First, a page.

Anne and Charlotte do not appear to have been close while at Roe Head (Charlotte's letters almost never mention her) but Charlotte was concerned about her sister's health. Anne Brontë_sentence_77

Sometime before December 1837, Anne became seriously ill with gastritis and underwent a religious crisis. Anne Brontë_sentence_78

A Moravian minister was called to see her several times during her illness, suggesting her distress was caused, in part, by conflict with the local Anglican clergy. Anne Brontë_sentence_79

Charlotte wrote to her father who took Anne home where she remained while she recovered. Anne Brontë_sentence_80

Employment at Blake Hall Anne Brontë_section_4

In 1839, a year after leaving the school and aged 19, she was seeking a teaching position. Anne Brontë_sentence_81

As the daughter of a poor clergyman, she needed to earn a living. Anne Brontë_sentence_82

Her father had no private income and the parsonage would revert to the church on his death. Anne Brontë_sentence_83

Teaching or working as governess for a family were among the few options available to poor but educated women. Anne Brontë_sentence_84

In April 1839, Anne started work as a governess for the Ingham family at Blake Hall, near Mirfield. Anne Brontë_sentence_85

The children in her charge were spoilt and often disobedient. Anne Brontë_sentence_86

She had great difficulty controlling them and had little success in instilling any education. Anne Brontë_sentence_87

She was not empowered to inflict punishment, and when she complained about their behaviour she received no support, but was instead criticised for not being capable. Anne Brontë_sentence_88

The Inghams, dissatisfied with their children's progress, dismissed Anne. Anne Brontë_sentence_89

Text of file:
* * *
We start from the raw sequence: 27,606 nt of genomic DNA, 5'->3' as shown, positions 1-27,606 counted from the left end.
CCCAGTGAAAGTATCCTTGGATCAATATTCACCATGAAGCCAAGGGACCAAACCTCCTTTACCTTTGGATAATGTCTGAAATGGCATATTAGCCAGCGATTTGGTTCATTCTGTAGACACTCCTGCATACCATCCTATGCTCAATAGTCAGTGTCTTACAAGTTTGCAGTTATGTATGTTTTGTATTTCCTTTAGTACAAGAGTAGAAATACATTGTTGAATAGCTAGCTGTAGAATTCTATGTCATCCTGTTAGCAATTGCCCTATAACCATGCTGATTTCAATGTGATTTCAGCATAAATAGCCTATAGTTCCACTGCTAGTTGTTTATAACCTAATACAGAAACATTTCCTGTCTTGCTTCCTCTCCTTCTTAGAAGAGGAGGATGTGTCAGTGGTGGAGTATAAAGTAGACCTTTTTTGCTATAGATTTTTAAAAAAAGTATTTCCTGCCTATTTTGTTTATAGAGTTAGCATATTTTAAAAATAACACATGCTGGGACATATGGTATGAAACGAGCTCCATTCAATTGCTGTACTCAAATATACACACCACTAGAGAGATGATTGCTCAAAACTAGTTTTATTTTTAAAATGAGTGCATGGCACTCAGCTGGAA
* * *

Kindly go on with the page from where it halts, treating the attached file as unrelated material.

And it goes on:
She returned home at Christmas, 1839, joining Charlotte and Emily, who had left their positions, and Branwell. Anne Brontë_sentence_90

The episode at Blake Hall was so traumatic that she reproduced it in almost perfect detail in her novel Agnes Grey. Anne Brontë_sentence_91

William Weightman Anne Brontë_section_5

On her return to Haworth, she met William Weightman (1814–1842), her father's new curate, who started work in the parish in August 1839. Anne Brontë_sentence_92

Aged 25, he had obtained a two-year licentiate in theology from the University of Durham. Anne Brontë_sentence_93

He was welcome at the parsonage. Anne Brontë_sentence_94

Her acquaintance with him parallels her writing a number of poems, which may suggest she fell in love with him although there is disagreement over this possibility. Anne Brontë_sentence_95

Little evidence exists beyond a teasing anecdote of Charlotte's to Ellen Nussey in January 1842. Anne Brontë_sentence_96

The source of Agnes Grey's renewed interest in poetry is, however, the curate to whom she is attracted. Anne Brontë_sentence_97

William Weightman aroused much curiosity. Anne Brontë_sentence_98

It seems clear he was a good-looking, engaging young man, whose easy humour and kindness towards the sisters made a considerable impression. Anne Brontë_sentence_99

It is such a character that she portrays in Edward Weston, and that her heroine Agnes Grey finds deeply appealing. Anne Brontë_sentence_100

If Anne formed an attachment to Weightman it does not imply that he was attracted to her. Anne Brontë_sentence_101

It is possible that Weightman was no more aware of her, her sisters or their friend Ellen Nussey. Anne Brontë_sentence_102

Nor does it imply that Anne believed him to be interested in her. Anne Brontë_sentence_103

If anything, her poems suggest the opposite–they speak of quietly experienced but intensely felt emotions, hidden from others, without any indication of being requited. Anne Brontë_sentence_104

It is possible that an initially mild attraction to Weightman assumed increasing importance to Anne over time, in the absence of other opportunities for love, marriage and children. Anne Brontë_sentence_105